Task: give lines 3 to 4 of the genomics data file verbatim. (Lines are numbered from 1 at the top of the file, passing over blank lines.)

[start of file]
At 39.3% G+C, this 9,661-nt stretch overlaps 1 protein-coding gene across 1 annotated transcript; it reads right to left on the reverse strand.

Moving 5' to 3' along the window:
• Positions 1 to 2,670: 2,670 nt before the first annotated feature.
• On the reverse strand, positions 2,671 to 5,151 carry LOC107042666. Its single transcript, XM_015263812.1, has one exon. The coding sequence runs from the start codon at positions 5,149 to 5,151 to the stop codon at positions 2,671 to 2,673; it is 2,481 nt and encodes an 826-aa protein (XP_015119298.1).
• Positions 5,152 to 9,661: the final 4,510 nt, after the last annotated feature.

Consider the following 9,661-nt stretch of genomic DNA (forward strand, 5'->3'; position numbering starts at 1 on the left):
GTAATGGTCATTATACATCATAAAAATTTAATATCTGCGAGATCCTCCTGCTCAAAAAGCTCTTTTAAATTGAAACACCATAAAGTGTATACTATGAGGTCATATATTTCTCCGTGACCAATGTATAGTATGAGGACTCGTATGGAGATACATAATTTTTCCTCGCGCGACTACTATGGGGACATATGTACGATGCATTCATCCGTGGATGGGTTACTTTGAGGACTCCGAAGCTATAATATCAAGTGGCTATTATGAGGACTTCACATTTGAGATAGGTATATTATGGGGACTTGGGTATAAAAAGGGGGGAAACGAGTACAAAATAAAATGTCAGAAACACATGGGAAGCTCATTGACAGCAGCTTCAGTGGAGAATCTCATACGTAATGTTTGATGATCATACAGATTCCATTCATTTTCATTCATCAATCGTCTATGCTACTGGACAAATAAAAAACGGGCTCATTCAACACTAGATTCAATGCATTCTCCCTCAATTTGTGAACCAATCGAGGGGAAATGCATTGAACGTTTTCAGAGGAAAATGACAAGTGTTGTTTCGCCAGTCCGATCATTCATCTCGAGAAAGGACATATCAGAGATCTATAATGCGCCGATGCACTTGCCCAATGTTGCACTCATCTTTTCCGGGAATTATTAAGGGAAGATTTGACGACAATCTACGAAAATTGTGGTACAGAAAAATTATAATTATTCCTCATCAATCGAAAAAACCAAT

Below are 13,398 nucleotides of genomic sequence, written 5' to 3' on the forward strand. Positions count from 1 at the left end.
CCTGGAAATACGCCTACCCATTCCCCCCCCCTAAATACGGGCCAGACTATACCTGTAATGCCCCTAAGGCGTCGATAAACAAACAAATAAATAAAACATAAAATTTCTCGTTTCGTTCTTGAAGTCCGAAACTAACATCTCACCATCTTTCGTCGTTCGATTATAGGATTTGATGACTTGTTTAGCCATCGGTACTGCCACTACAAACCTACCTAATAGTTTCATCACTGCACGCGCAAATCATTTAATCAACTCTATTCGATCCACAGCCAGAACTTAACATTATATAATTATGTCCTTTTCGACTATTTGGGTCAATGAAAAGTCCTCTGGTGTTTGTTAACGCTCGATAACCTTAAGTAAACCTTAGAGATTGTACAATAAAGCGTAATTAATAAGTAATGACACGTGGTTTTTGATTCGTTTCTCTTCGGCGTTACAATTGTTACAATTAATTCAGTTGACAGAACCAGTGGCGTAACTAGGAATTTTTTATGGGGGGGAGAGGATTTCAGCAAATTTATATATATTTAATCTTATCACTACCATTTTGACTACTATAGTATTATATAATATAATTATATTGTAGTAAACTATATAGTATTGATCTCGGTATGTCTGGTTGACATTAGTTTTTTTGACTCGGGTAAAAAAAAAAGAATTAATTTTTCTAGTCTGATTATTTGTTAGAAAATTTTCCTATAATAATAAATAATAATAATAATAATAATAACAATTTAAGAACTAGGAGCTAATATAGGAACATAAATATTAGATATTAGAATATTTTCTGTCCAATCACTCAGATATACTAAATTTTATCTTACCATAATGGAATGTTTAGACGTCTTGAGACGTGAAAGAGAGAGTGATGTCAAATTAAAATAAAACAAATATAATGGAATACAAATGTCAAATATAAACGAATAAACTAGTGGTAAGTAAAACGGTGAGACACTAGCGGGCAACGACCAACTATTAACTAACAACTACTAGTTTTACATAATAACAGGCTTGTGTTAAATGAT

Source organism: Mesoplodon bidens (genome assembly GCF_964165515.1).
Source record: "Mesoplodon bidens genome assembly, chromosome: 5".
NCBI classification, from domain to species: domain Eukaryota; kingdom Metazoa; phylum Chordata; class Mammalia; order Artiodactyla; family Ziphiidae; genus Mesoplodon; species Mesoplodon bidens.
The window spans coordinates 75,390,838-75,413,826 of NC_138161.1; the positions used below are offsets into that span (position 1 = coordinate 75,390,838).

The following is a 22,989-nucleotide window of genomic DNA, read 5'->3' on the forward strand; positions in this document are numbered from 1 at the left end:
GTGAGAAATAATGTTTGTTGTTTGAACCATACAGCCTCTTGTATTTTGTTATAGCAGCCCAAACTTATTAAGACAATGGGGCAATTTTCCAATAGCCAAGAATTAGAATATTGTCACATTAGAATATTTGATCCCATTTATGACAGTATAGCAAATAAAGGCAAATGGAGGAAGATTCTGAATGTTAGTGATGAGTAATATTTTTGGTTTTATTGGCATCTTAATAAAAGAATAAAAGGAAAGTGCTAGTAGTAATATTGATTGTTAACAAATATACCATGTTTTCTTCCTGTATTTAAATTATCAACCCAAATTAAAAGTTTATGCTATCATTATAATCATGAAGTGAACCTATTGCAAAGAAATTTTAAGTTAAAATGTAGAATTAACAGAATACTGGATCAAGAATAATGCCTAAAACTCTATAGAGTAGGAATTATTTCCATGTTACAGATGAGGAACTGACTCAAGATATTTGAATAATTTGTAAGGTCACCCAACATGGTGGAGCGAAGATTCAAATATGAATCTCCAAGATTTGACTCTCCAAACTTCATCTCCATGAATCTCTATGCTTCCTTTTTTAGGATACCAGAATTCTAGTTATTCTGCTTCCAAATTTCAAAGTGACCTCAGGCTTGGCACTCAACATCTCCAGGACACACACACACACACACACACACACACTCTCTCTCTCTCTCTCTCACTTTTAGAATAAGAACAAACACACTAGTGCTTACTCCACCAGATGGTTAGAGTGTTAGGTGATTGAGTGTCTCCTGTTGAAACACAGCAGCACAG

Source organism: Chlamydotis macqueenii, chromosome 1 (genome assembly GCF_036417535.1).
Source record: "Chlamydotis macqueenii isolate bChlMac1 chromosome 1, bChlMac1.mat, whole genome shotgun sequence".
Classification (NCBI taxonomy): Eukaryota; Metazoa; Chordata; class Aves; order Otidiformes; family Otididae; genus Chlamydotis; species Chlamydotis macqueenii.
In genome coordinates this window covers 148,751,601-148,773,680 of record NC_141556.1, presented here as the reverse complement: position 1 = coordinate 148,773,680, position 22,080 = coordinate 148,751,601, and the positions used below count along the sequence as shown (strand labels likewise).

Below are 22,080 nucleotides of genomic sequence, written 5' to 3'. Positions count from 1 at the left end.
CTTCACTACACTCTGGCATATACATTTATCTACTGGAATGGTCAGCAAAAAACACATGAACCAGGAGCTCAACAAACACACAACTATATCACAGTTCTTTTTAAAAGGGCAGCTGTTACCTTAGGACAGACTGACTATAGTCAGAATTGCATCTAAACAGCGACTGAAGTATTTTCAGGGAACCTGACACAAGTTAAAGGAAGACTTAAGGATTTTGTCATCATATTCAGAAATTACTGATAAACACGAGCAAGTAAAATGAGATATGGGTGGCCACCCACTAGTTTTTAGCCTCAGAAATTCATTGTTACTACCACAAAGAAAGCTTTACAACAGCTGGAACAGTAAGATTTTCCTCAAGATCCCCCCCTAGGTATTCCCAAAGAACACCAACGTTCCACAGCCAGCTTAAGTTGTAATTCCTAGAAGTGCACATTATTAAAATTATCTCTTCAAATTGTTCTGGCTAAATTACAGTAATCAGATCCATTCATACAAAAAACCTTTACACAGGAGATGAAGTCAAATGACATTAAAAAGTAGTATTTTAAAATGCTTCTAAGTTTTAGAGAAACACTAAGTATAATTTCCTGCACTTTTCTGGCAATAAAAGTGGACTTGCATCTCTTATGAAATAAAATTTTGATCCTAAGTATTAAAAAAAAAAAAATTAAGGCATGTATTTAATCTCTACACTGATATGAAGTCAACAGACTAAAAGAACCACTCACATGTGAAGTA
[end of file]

• Positions 1 to 2,670: 2,670 nt before the first annotated feature.
• On the reverse strand, positions 2,671 to 5,151 carry LOC107042666. Its single transcript, XM_015263812.1, has one exon. The coding sequence runs from the start codon at positions 5,149 to 5,151 to the stop codon at positions 2,671 to 2,673; it is 2,481 nt and encodes an 826-aa protein (XP_015119298.1).